What’s the Real Danger Here?

Imagine a 15-year-old black boy sucking dick on a staircase while his mother thought he was at the library. Or a 15-year-old boy going to Pride to have sexual encounters with random men on the street. Or even a 16-year-old boy scared to go to the supermarket out of fear that he might see the meat packer he slept with a few weeks before. All of these events seem pretty dangerous. But I guarantee you that these were little in comparison to my main danger at the time: coming out to my family.

I know what you’re thinking: What about the fear of living with an incurable STD? But what harm would a little HIV do? I would still be alive if I took pills the rest of my life. And no guy was that evil to give me a life-threatening disease. Anyway, it was all media hype, a negative portrayal to suppress the gay black man, right? I didn’t even want to get tested. I felt that my body knew if it had HIV because I would experience symptoms. I thought going to hospitals was going to give me HIV. I thought doctors would either inject that shit into me, or trick my mind into realizing I had it, like the placebo effect, or not telling a patient he has cancer out of fear that his mind might catch up to it.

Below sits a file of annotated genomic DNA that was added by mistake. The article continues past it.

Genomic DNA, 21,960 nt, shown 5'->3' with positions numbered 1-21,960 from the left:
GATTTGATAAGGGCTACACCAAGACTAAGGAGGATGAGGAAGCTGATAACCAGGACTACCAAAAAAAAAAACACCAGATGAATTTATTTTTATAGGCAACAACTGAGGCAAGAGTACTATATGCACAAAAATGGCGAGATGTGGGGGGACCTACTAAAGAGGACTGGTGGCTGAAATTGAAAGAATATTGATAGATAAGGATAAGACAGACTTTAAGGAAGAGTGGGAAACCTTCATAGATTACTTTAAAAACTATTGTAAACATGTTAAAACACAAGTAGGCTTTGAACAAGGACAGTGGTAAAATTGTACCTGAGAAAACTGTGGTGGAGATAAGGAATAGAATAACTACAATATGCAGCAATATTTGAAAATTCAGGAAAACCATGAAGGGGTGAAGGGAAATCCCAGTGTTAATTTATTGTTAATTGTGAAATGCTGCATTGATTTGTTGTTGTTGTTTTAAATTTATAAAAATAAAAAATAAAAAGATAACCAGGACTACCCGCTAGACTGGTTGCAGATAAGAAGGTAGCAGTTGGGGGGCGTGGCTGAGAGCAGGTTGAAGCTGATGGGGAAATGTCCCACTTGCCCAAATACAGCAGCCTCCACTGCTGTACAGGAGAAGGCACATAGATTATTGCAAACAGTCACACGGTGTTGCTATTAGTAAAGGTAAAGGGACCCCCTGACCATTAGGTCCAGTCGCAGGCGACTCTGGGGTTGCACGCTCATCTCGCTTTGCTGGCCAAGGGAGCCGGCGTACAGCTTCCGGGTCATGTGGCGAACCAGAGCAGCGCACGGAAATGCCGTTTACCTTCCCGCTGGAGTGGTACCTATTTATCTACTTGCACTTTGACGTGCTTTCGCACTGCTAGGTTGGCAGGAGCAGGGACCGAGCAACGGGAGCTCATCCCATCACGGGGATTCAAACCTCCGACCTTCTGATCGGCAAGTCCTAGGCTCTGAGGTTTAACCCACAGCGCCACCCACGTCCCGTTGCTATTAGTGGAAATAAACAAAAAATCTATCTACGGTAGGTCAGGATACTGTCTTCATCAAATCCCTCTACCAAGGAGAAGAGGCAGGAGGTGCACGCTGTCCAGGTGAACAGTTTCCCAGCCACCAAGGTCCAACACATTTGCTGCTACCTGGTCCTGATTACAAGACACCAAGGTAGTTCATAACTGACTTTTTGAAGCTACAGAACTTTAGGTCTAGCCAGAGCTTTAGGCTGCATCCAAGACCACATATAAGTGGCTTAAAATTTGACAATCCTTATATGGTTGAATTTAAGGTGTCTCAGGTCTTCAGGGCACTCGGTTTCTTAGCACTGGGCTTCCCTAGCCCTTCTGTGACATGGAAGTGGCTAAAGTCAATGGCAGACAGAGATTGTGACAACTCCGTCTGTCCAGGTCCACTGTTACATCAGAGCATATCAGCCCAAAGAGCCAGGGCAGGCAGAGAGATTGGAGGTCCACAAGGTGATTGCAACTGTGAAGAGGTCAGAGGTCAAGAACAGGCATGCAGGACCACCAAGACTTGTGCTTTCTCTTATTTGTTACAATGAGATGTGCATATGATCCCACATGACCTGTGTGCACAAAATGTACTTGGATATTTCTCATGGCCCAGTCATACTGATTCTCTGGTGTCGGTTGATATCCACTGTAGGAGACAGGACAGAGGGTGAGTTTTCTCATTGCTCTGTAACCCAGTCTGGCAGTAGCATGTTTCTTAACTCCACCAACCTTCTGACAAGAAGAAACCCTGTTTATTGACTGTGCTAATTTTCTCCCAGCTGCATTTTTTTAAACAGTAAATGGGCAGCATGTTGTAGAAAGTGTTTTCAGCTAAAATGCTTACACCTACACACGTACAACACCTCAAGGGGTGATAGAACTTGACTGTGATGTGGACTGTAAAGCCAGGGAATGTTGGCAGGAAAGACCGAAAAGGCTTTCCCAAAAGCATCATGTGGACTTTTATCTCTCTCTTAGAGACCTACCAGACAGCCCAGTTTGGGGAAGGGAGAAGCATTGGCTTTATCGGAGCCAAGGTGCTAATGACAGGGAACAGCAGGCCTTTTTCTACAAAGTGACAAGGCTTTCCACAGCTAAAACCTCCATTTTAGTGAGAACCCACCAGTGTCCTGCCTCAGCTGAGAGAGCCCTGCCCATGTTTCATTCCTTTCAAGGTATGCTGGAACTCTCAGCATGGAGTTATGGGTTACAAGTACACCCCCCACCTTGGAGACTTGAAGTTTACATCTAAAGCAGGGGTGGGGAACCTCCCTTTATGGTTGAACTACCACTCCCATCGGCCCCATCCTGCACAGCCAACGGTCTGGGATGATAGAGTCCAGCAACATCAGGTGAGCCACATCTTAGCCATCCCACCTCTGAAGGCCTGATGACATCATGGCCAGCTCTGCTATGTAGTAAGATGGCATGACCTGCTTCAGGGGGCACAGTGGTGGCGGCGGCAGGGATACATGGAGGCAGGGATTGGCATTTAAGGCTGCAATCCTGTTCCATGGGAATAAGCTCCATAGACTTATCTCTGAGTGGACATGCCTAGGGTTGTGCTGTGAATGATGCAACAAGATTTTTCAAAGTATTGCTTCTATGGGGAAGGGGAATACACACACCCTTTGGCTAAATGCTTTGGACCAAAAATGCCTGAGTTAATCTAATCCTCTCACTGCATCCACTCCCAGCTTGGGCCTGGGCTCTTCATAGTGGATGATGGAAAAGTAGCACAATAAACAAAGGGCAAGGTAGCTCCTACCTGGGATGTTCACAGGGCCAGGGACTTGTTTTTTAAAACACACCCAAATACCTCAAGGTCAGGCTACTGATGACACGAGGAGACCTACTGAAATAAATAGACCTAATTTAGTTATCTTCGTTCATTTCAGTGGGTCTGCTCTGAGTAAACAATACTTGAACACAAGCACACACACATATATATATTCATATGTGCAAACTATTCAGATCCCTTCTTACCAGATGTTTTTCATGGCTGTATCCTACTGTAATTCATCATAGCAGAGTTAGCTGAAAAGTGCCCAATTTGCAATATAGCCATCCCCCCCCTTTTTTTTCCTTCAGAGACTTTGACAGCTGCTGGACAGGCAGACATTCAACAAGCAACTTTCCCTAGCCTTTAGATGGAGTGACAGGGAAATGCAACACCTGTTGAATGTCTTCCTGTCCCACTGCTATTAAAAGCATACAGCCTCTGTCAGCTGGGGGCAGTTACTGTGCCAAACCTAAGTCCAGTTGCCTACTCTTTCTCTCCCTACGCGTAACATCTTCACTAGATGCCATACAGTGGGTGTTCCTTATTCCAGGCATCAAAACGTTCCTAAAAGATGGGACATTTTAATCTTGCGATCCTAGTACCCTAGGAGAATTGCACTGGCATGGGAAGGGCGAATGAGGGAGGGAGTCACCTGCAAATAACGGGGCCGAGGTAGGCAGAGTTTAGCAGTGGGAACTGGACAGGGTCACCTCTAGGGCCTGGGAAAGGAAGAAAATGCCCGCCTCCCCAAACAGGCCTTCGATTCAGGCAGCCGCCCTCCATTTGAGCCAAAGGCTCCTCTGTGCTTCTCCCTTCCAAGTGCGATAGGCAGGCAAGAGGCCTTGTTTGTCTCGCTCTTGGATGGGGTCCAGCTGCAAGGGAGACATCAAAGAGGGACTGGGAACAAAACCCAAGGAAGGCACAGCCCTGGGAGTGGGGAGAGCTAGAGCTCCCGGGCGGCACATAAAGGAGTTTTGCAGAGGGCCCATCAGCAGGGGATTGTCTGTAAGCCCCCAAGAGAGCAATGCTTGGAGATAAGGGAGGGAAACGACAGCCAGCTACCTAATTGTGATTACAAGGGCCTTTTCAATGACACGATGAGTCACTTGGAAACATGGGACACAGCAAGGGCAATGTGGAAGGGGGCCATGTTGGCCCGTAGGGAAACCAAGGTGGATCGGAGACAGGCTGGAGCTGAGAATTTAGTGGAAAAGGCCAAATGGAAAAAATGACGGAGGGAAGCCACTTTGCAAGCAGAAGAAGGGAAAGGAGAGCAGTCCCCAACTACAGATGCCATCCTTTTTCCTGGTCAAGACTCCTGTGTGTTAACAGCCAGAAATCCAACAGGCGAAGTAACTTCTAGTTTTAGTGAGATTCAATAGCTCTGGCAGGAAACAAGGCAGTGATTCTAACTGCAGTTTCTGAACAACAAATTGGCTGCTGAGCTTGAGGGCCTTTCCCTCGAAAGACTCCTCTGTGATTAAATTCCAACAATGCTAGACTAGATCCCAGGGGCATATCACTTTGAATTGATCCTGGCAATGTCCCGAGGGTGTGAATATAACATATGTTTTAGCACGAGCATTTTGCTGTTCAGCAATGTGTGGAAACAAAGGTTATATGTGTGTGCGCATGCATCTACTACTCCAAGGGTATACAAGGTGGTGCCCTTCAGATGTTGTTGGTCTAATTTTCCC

That’s also why I never used protection. I found it pointless to suck a guy’s penis and then have him put a condom on to penetrate me. What sense would that make? If I was already going to get a disease, I would have gotten one during oral contact. So that’s why I never asked a guy to put one on, and when a guy asked me, I always tried to seduce him not to. I just continued these high-risk behaviors and never thought about them. They began to become subconscious. Sometimes, I didn’t know I was having sex. I thought I was just getting the validation that my homophobic family couldn’t give me, or that my homophobic high school couldn’t give me, or that my homophobic life couldn’t give me.

I found it pointless to suck a guy’s penis and then have him put a condom on to penetrate me.

I guess you could say that sexual dangers never really bothered me. But the danger of coming out was too real to handle at this point in my life. I would think about the stories people who were identified as LGBTQ would tell me. I would hear everything from a gay Catholic boy who was afraid of coming out because his father was a preacher and might kick him out of the house, to a bisexual Jamaican boy who had family that told him that they would kill him if they found out he was gay. Hearing all of these stories made me think that my family would do the same, especially since I grew up in a Baptist household and would go to church every Sunday. I remember one Sunday when I was around 15, sitting in an uncomfortable leather chair while my southern pastor would preach. I vaguely remember part of his sermon on homosexuality:

“What world do we live in where men are marrying men and women are marrying women? We are approaching the last days and we need to stay as holy as possible. And I know you may love your sons and daughters, but you have to let them know that they are going to hell if they don’t get right with God.”